Why go on a Jewish meditation retreat?

by Rabbi Jay Michaelson

Wednesday, December 6, 2017 | 18 Kislev 5778

In large part, the answers are the same as to why one would go on a meditation retreat in general: greater awareness of how we thrive and how we suffer, recharging the mind and heart so we can live more vividly and more compassionately, deep insights that lead to profound shifts in consciousness.

But there are plenty of meditation retreats – why a Jewish one? Here are a few answers.

First, there’s what some people call the “morphic field”: the community, the sense of connection, and the set of cultural practices, ways of being, and traditions of being Jewish. We’re not a traditionally religious retreat, but for our students, that’s not the point. Rather, they feel more comfortable with the Jewish ‘morphic field’ than with other forms, and feel a sense of connection, tribe, heart-opening, integration, or other positive emotions. It helps set the tone.

Second, while the core meditation practices we teach are not indigenously Jewish – more on that in a bit – there is a lot about the retreat that is very Jewish indeed. For one, if we believe that experiences of the sacred are valuable (as opposed to, you know, just more delusions), then we can deliver. We offer devotionalistic paths, not just contemplative ones. We encourage the cultivation of experiences that many Buddhists would consider delusory. And we teach how to have those experiences in familiar Jewish symbolic, mythic, linguistic frames (even if we are using their terms in entirely new ways). This has enables practitioners to re-experience such states in daily life: you have a powerful experience with the Shema on retreat, and you’ve got Shema the next week in shul.

Personally, I find that the humanistically-informed Western Theravadan Buddhism gains something substantive when inserted into Jewish cultural and religious matrices. It’s not merely, as Reb Zalman quipped, “vipassana with a tallis on.” It transforms, it grows, it integrates.

Third, in “Jewish meditation” today, there is considerable space given for personal story, psychological ‘stuff,’ cultivating temporary mind-state changes (in davening, in the modernist forms of metta, etc.), reification of spiritual experience into theological language, myth, awe, beauty, eros, and humanist spiritual values. These are all of possible benefit to practitioners. We can be openly life-affirming and not have to hesitate because Theravadan Buddhist monks are not. We can blend in spirituality and hopefully-not-harmful psychological material. There are times where Jewish values really help deepen, communicate, and articulate contemplative experiences. There is often different wisdom in the Jewish language and text that can offer additional perspectives.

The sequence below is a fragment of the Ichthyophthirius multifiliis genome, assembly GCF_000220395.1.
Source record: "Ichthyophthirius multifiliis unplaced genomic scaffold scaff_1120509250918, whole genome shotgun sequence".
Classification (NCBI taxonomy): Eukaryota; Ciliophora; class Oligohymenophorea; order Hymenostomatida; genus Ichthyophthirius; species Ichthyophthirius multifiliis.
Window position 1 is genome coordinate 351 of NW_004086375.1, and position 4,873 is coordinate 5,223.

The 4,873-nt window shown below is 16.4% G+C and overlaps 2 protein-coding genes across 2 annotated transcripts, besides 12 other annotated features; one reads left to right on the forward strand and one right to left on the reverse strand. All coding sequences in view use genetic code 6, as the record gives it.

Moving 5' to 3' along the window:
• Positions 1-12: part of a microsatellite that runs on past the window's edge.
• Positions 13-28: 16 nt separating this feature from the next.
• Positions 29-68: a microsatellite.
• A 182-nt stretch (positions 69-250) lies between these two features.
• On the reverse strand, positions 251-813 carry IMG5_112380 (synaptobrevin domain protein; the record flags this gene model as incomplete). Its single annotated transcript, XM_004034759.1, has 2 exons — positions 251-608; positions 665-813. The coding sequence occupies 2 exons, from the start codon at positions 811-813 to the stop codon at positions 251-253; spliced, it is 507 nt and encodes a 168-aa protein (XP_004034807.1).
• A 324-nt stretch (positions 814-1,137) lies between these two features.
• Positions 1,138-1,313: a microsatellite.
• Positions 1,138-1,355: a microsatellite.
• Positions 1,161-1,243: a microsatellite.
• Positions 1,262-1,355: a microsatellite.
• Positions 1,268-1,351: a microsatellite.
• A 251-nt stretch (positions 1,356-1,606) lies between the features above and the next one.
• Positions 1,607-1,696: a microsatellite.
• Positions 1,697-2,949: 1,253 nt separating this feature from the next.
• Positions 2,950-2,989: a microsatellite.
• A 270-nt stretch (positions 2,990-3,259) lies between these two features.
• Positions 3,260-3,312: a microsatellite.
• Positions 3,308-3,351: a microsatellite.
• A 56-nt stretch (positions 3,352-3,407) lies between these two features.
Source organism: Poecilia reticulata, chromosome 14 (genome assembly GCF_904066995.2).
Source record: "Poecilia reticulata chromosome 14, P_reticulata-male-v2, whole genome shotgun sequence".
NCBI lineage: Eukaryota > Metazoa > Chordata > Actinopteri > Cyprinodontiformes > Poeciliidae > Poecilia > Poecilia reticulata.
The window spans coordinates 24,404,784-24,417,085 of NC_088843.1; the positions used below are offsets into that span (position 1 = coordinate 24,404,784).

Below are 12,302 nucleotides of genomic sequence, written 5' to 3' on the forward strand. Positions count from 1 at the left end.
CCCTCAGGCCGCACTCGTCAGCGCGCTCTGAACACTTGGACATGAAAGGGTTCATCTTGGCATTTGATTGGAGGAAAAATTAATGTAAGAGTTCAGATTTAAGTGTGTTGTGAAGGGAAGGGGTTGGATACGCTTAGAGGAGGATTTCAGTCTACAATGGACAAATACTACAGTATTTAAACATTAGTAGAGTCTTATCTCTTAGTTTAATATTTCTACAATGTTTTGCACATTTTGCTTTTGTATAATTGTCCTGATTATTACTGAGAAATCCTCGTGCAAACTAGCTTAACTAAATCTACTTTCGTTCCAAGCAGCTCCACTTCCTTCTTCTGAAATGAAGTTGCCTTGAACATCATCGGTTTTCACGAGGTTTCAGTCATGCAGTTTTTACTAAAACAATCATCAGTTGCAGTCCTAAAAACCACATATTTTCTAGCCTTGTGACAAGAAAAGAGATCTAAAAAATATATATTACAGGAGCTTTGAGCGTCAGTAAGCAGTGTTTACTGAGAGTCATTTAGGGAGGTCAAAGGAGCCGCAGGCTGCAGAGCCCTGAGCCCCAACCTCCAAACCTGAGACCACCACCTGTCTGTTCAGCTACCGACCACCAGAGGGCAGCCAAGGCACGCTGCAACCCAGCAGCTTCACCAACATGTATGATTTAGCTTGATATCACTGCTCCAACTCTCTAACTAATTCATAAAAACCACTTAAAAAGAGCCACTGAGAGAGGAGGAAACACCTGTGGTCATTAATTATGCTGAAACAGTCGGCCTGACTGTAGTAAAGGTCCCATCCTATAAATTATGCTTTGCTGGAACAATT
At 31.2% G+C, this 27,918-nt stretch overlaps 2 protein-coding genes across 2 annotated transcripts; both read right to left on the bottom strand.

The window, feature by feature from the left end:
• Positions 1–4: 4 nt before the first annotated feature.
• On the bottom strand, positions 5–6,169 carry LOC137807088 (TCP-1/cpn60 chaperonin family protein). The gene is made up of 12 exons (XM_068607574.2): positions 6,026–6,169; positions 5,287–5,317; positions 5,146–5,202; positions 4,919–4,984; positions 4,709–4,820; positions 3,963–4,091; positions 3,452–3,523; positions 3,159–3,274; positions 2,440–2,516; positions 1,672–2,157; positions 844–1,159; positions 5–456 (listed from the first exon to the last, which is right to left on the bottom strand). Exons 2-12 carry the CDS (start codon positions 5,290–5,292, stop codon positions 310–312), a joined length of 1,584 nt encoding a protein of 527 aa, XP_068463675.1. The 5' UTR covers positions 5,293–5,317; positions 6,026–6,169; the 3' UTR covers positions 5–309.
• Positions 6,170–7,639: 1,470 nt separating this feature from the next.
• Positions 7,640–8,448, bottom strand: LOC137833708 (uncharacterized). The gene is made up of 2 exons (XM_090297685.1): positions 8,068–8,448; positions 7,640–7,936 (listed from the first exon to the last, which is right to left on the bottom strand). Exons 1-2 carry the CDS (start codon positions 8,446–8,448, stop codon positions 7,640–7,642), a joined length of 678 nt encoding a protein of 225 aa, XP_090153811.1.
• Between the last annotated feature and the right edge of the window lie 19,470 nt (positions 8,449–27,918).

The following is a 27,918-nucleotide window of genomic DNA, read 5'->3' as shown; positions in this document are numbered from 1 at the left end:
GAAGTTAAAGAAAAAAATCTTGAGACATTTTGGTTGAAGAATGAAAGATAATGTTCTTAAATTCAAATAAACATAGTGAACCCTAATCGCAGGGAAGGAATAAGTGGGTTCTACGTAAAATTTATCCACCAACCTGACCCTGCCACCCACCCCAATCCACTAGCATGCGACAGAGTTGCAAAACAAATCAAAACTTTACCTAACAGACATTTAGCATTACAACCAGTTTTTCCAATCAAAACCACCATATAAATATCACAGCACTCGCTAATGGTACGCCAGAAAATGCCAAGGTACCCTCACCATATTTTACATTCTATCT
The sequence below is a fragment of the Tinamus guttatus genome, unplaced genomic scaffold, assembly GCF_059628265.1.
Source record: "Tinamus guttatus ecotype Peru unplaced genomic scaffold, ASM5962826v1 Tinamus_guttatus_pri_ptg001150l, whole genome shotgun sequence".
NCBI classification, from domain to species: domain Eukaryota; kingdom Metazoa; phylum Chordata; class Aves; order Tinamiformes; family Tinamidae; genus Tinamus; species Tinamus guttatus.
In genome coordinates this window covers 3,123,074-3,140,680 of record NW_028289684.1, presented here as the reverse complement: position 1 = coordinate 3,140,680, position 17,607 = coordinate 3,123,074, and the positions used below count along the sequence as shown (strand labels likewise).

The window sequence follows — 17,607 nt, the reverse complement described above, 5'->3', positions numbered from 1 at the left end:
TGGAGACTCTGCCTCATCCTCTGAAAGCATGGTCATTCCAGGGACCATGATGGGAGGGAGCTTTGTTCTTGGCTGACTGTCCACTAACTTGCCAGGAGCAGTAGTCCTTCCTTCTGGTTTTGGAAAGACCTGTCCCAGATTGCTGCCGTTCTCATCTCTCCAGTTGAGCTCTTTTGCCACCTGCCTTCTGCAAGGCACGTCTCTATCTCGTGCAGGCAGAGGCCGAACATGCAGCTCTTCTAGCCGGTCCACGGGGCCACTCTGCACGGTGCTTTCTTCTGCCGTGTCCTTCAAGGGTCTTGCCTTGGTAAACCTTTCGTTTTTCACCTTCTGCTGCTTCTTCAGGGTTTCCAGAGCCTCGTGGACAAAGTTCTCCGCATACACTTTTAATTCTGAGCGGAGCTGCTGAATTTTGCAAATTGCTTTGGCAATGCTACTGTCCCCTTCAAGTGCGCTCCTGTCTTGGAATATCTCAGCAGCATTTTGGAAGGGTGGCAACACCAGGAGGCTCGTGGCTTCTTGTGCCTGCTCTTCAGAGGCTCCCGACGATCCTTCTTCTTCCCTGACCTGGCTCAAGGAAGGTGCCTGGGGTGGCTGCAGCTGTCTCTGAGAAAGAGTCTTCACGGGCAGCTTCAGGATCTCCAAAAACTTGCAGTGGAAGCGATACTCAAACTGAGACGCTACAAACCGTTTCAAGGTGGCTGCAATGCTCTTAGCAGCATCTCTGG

Finally, as I have written elsewhere, perhaps the most interesting (to me) juncture of Jewish and Buddhist wisdom is in non-self/anatta/nonduality/panentheism. Seeing the dependent arising of all mental phenomena dislodges the notion that the yetzer hara is “me.” And if there’s no self, what is there? What’s left is the net of dependently originating empty phenomenon – the Ein Sof. This realization can be awesome in and of itself, and that can be cool, but more importantly, it can lead to more forgiveness, patience, clear-seeing, resilience, wisdom, and peace. Seems like a good idea.

One thing I like about how we teach is that we’re not presenting meditation as though it were some secret Jewish substrate, hovering just below the surface for 3000 years. No, the “Jewish Meditation” I’m interested in falls in the middle of the definitional spectrum between “any meditation done by Jews” and “meditation using only traditional Jewish forms.” Given that there are some forms of Jewish meditation that developed as long ago as the 13th century, it’s fair to ask why we don’t just do those. In other words, if I’ve just asked “Why Jewish?” one might also ask “Why Buddhist?”

The main reason I’m not super interested in ‘indigenous’ Jewish meditation practices is that they’re less systematic and less time-tested than Buddhist ones. Theravadan tradition has really, really helpful guides to overcoming obstacles, cultivating useful mental faculties, and how meditation fits into the path of liberation. Meditation has been central to that tradition for 2,500 years; it’s always been marginal in Judaism. That is reflected in the pre-contemporary material that’s out there. I’m not sure that I even trust hitbodedut as a method. Or mussar. There seems to be some good Hasidic depth psychology and good thinking about ecstatic states. But even there, the ecstatic prayer experience seems a little blunt compared with Buddhist meditative states, and it’s loaded with theological associations. It’s just not as refined, and seems like a lot of reification.